Tim CrawfordCIO strategic advisor, AVOA
Other industry experts aren't so sure. VMware included a reference to a Tanzu customer, health insurance provider Discovery Ltd., in a press release this week, but in general, the target buyer and use cases for Tanzu products have not been as clearly defined as they should be, said Tim Crawford, CIO strategic advisor at AVOA, a research and advisory services firm in Rolling Hills Estates, Calif. This strategic picture has only grown murkier with the addition of Aria products into the Tanzu portfolio, according to Crawford.
"Tanzu is really confusing in its own right, as to who this is targeting, and what is the problem they're trying to solve," Crawford said. "It seems like a collection of different services that they're trying to pull together, but they've had a lot of time to do that and it's still confusing."
In an analyst briefing last week, VMware focused on Tanzu feature updates, but not how customers are using Tanzu products currently, according to multiple analysts who attended, including Crawford. How the former Aria products will be licensed and packaged was especially unclear, he said.
"Even when they did kind of get into the licensing, one of the things they did mention is that they're not pushing bundles, which then makes it even more confusing, because you wouldn't use just one feature of Tanzu," Crawford said.
Another analyst who attended the briefing said he'd like to see more clarity about which security features are included in the basic license for TAP. For example, VMware added a new developer portal with software supply chain security features to TAP this week, but whether it's included with the base TAP license was unclear, said Larry Carvalho, an independent analyst at RobustCloud.
"My feeling is, customers need to look at who is delivering a product that will help overcome all security issues, and reduce risk overall from start to finish," Carvalho said. "That's where the differentiation lies, given all the issues that we are having with hacks -- the differentiator [in DevOps platforms] will be security, and I still don't see VMware reaching that that stage."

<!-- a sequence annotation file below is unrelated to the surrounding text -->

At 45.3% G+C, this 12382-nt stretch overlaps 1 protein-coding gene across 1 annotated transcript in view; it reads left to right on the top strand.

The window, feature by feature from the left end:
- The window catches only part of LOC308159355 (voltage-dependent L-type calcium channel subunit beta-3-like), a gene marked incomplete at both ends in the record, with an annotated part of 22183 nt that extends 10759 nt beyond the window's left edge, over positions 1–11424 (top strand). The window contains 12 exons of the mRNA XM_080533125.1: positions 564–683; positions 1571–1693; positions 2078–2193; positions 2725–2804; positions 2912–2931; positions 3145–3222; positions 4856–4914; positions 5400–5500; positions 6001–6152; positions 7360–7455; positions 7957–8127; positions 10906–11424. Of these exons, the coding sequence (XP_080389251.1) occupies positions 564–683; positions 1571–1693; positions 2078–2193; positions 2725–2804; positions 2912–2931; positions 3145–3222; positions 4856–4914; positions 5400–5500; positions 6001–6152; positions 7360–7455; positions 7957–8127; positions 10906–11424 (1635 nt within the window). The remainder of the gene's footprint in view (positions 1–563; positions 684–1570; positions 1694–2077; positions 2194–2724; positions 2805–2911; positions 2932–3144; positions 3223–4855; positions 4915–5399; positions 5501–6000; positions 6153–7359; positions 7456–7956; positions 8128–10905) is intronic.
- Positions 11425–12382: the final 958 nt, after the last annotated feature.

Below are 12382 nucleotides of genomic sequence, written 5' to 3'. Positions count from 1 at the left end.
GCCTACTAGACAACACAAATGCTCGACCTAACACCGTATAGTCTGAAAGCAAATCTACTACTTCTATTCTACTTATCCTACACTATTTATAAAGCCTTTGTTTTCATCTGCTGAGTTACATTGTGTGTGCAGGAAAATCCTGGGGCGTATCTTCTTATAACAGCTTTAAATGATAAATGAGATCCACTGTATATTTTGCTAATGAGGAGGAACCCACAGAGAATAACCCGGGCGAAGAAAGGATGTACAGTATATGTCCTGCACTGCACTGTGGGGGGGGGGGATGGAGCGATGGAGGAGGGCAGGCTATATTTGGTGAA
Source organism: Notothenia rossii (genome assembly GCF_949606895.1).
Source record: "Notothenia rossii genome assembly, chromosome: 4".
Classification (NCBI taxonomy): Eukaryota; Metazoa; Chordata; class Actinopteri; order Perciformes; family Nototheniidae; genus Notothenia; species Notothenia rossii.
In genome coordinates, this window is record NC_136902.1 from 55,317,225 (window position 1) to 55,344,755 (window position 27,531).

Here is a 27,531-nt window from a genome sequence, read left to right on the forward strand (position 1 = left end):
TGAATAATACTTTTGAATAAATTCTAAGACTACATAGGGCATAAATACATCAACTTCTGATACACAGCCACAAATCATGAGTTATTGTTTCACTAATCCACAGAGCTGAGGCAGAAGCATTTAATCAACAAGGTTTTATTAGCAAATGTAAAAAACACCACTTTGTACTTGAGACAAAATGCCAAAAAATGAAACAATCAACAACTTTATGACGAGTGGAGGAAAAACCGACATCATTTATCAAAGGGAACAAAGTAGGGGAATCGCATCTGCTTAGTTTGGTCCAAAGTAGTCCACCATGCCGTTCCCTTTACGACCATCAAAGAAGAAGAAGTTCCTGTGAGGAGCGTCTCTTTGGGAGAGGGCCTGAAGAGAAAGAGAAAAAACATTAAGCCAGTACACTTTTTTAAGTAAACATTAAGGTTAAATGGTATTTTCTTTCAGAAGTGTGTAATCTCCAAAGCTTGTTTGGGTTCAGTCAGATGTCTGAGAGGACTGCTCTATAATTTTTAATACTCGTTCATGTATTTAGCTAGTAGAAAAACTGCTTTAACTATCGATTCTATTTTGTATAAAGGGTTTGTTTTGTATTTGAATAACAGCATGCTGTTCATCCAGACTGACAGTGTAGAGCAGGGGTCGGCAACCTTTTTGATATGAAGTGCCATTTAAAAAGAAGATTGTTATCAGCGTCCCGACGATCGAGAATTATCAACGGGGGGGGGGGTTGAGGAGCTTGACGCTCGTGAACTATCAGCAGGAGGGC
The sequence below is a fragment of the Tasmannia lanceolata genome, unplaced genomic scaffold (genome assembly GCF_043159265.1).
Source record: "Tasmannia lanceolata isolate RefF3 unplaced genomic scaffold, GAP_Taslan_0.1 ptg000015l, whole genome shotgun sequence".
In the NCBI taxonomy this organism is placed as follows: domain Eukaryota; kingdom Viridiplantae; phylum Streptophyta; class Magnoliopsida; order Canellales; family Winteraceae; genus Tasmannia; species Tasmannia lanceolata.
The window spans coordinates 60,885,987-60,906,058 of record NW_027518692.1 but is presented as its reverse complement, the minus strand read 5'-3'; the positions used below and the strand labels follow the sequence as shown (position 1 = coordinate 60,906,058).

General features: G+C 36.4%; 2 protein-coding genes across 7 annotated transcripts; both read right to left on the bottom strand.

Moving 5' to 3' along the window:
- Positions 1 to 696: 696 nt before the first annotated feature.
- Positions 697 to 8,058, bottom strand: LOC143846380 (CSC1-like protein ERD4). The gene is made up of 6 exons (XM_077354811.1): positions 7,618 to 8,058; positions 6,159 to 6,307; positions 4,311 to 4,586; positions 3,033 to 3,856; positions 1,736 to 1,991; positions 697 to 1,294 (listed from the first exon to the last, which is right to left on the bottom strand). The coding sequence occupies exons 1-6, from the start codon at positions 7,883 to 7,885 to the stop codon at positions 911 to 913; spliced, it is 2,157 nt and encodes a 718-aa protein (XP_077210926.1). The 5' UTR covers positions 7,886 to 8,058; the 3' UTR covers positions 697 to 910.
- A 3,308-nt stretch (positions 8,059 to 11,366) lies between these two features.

Enterprises hold back awaiting Broadcom close
VMware did not comment on how its new Tanzu products, including security features, will be licensed as of press time. It also did not comment on how it will reconcile another new product rolled out this week, NSX+, a multi-cloud networking service, with its Tanzu Service Mesh, and the open source Antrea project it has co-developed under the brand VMware Container Networking.
For now, enterprises are staying on the sidelines with purchasing decisions until they see how the Broadcom merger affects VMware Tanzu, said Gary Chen, an analyst at IDC.
"The Broadcom acquisition is a big factor for Tanzu, which in some ways negates any competitive advancements they make with the product," Chen said. "Many customers are holding new investments with VMware, which disproportionally affects Tanzu as it's newer, until they see how the Broadcom deal works out."
VMware also did not comment on this topic as of press time.
Beth Pariseau, senior news writer at TechTarget, is an award-winning veteran of IT journalism. She can be reached at [email protected] or on Twitter @PariseauTT.